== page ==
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Quench problem while processing Kuwait crude

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This topic contains 4 replies, has 2 voices, and was last updated by  Anonymous 8 years, 4 months ago.

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  • #1844

    Freddy Martinez
    Participant

    We process Kuwait and Arabian Heavy in our CDU.
    The vacuum residue is then sent to DCU.
    We find if the ratio of Kuwait and AH is too high(e.g. 60/40), the pressure of the coke drum will increase suddenly during water quench(fast cooling step).
    Also it is more difficult to drain the water from the coke drum following the quench step.
    We have an accident during vertical cutting when a large amount of hot water pouring down from the coke drum.

    Anyone can help?

  • #4615

    Anonymous

    Regarding 60/40 Kuwait/AH blend – Coke bed problems could be related to incompatibility of the resids and/or inadequate coking temperature. Can you explain how you overflowed the coke drum during the vertical (I assume bore hole) cut? The drill stem became stuck in the coke bed? The response should be to go to bypass and not fill the coke drum with water. What temperature is your cutting water? Was someone hurt?

  • #4614

    Anonymous

    The coke handling system in our DCU is sluice way system with dewater bin and sedimentation tank.

    The accident happened when coke cutting operator just finished the vertical cutting(bore hole), a large amount of hot water(90 deg C) from bottom head suddenly poured down to the sluice way and one operator worked there was hurt.

    This mean the drainage step is not complete. But it is difficult to know whether there remain some water in the coke drum.

    The cutting water temperature is about 50 deg C.
    We operate the coke drum pressure at 0.8 barg during water quench, is it too low?
    We do not add MCB from RFCC unit.
    We also have problem that drill stem became stuck in the coke bed sometime.

  • #4612

    Mitchell Moloney
    Participant

    Thanks for the information. Where is your coker located? capacity? age?

    In regard to draining:

    The first key point is to not expose personnel to the open top head during the initial stages of draining (coke beds can shift as the water drains past, exposing 800F coke to the water, resulting in an explosion of 180 – 200F water out the drum top). Automatic, remote top deheading can allow this operation during the early stage of draining.

    The second key point is to insure that sufficient water has drained so that it is safe to remove the bottom head from the coke drum prior to removing the bottom head.
    => Leaving residual water in the coke drum (a short or inadequate drain) is the primary cause of coke fallouts during deheading.

    Methods to insure a proper drain:
    (1) Verify that a proper drain has occurred using three independent methods
    + Visually verify drain rate several times during drain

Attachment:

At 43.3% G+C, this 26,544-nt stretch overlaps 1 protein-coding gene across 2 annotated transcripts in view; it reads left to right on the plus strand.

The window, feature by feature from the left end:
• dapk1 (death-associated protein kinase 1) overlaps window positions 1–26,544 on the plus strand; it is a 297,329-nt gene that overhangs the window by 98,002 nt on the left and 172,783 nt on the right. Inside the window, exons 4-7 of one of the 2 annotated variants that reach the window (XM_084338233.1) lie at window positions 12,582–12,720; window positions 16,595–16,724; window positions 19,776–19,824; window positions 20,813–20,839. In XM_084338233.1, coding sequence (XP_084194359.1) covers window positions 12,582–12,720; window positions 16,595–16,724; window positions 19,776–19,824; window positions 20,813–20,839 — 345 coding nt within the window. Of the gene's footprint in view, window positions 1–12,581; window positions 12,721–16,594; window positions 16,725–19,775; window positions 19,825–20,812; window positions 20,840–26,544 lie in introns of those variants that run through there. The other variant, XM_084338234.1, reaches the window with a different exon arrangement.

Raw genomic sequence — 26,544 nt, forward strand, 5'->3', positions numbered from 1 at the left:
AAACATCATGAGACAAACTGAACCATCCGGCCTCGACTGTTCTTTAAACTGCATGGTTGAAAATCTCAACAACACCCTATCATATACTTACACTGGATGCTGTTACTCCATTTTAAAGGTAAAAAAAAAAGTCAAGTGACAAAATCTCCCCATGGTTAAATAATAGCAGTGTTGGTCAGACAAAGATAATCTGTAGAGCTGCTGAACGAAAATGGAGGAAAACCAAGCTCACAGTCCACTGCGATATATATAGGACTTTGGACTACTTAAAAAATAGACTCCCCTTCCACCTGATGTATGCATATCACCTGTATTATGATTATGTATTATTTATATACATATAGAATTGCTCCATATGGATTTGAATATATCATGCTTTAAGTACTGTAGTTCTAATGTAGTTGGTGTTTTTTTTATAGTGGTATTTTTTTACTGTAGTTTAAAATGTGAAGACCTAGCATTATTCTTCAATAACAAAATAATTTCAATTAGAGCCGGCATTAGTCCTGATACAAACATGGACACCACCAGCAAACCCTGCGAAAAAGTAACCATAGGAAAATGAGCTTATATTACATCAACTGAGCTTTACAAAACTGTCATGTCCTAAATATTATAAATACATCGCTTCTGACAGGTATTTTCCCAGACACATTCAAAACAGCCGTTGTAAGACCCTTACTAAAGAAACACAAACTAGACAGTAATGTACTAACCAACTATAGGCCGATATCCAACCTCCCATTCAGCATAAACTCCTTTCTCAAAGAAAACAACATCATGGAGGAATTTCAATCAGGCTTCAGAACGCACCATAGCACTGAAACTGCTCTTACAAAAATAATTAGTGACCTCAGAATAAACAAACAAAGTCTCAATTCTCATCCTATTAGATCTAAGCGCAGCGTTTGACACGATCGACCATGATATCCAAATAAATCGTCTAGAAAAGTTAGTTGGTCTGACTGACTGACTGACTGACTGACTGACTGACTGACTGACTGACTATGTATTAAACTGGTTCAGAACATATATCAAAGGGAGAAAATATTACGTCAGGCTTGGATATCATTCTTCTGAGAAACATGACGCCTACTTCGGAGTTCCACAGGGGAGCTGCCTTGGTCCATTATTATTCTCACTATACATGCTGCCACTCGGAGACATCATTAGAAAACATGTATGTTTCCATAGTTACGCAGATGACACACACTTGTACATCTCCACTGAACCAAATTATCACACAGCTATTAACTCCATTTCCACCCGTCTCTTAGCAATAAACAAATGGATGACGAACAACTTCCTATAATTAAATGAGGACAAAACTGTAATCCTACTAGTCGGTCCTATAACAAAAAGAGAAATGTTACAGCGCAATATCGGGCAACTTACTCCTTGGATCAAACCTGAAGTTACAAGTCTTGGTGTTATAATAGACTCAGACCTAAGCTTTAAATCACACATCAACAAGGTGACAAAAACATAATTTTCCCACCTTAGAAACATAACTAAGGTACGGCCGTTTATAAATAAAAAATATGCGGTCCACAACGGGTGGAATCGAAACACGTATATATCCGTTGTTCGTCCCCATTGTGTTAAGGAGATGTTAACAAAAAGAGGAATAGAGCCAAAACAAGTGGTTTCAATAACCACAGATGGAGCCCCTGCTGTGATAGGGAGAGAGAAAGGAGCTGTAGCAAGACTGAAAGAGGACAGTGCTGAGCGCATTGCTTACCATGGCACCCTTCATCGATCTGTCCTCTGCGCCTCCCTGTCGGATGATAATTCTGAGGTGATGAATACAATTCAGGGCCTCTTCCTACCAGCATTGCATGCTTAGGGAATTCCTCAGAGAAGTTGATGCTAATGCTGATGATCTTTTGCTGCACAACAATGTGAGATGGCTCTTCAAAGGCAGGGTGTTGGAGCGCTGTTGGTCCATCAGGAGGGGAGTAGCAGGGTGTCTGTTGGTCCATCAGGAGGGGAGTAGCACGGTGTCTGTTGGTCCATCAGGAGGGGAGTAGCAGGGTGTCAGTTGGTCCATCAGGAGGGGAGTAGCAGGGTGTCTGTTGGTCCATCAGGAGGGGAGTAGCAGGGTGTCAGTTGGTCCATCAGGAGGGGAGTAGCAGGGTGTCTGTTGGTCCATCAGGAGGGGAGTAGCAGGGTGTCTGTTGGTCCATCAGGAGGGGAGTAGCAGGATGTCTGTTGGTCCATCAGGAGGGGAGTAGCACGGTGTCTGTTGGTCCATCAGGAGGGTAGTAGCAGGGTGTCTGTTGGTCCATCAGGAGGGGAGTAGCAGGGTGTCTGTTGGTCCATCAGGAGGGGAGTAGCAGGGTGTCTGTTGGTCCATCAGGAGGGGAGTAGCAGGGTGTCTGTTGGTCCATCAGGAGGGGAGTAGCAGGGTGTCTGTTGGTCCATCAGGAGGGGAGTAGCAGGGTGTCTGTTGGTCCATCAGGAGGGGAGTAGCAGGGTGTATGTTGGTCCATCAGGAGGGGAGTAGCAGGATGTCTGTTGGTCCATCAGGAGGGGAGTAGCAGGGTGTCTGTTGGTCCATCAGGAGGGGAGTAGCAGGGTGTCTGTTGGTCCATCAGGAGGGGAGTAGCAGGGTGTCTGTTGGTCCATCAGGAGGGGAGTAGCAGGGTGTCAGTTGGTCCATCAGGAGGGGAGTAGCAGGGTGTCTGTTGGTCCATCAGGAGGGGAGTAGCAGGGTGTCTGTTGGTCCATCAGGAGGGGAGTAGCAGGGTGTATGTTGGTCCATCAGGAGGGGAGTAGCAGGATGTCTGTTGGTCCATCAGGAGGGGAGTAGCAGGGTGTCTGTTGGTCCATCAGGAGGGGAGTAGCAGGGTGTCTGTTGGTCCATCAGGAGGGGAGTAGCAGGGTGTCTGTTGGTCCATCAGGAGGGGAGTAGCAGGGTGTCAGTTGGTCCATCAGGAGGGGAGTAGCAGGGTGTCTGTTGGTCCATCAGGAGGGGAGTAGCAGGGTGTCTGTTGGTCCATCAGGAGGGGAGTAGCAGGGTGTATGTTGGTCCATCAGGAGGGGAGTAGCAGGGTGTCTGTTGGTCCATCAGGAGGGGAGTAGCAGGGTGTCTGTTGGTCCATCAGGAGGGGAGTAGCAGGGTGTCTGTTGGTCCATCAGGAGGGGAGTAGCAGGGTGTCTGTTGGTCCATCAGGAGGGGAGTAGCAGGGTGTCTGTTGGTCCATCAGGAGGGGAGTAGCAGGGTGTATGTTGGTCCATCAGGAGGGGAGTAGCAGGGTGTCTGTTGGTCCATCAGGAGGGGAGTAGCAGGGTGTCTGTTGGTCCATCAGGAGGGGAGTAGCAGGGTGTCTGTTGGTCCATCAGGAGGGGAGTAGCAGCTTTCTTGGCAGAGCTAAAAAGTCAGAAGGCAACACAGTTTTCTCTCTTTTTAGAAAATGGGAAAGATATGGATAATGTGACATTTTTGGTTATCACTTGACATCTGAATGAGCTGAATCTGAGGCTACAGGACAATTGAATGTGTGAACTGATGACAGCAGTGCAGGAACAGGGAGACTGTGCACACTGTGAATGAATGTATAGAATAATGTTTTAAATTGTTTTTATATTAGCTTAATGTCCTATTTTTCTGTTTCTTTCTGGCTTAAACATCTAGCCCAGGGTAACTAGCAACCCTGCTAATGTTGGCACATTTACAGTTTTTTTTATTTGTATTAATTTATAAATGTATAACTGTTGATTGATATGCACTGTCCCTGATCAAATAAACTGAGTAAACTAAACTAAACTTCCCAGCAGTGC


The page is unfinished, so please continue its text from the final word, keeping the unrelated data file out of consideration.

+ Verify level probes are dropping and the rate at which they are dropping (see Rick Enlow Calculation below)
    + Measure drain water recovery in tank and compare to expected amount for a “good” drain (this is only possible if water is not being drawn down for quench/cutting and if make-up water is not being added)
    + Verify drain time is normal
    + Add top water at end to visually verify water drains through the coke bed to exit point (“proof the drain”)

    (2) Maintain good steam purge during switch to avoid leaving resid in feed line, which would then crystallize and restrict the path to the drain line.

    (3) Avoid a high initial quench water rate when switching from steam to water. The high water rate can break coke, which then falls into the drain line and obstructs the drain. It is recommended to stay < 200 gpm at the start.

    If drain was slow or abnormal in any way, the following procedures can be considered after reviewing and addressing all safety risk issues:
    + Blowback the drain line with a high rate of steam to possibly break-up or remove obstructions that may be acting like a check valve in the drain path (using this blowback method as part of the normal procedure is NOT recommended since it can pulverize the coke, causing it to partially collapse and worsen the drain)
    + Do a “Pressure Drain”, closing the top head and vent and carefully allowing pressurization of the top head to push the water with more force.

    Other info:
    One of our sites blows the bottom utility header after warm-up to insure clear lines. In addition, if the drain is slow, they close the drain line blocks to the tank and maze and use a pressure gauge on the drain manifold to see how much water head there is. This pressure also reads out in the TDC for the console. The gauge is used to help verify that steam blowing worked to free the drain.

    Another site has a TDC alarm that sounds if the time from start of drain until the water level drops below the highest level detector takes too long and also a TDC alarm that sounds if the time for the water level to drop between the highest and next highest level detectors (both above the normal coke outage level) is too long.
    They also have a vacuum gauge on 1 coker to indicate if there is vent pluggage or closure, preventing excessive vacuum from damaging the coke drum.

    Best regards – Mitch Moloney

  • #4611

    Anonymous

    Our DCU is located in Eastern Asia with capacity of 36,000 bpsd(4-drums).
    We operate this plant for 9 years.
    We mainly process Mid-East Crude.
    As feed crude change very often,it is not easy to operate this plant.
    Also the coke handling system in this plant is slurry , not pit type.
    Anyway thanks for your helpful information.

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